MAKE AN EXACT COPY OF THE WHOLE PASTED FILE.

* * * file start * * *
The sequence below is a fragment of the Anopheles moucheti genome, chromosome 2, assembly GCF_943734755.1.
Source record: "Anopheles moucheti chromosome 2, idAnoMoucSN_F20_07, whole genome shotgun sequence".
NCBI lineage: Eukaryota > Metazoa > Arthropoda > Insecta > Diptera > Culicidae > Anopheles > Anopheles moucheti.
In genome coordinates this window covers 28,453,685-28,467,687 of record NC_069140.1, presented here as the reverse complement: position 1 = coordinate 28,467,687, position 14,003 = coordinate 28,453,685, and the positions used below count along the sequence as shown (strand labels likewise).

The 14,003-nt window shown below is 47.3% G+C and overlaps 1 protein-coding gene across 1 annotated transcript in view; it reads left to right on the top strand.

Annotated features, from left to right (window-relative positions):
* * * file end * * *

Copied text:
The sequence below is a fragment of the Anopheles moucheti genome, chromosome 2, assembly GCF_943734755.1.
Source record: "Anopheles moucheti chromosome 2, idAnoMoucSN_F20_07, whole genome shotgun sequence".
NCBI lineage: Eukaryota > Metazoa > Arthropoda > Insecta > Diptera > Culicidae > Anopheles > Anopheles moucheti.
In genome coordinates this window covers 28,453,685-28,467,687 of record NC_069140.1, presented here as the reverse complement: position 1 = coordinate 28,467,687, position 14,003 = coordinate 28,453,685, and the positions used below count along the sequence as shown (strand labels likewise).

The 14,003-nt window shown below is 47.3% G+C and overlaps 1 protein-coding gene across 1 annotated transcript in view; it reads left to right on the top strand.

Annotated features, from left to right (window-relative positions):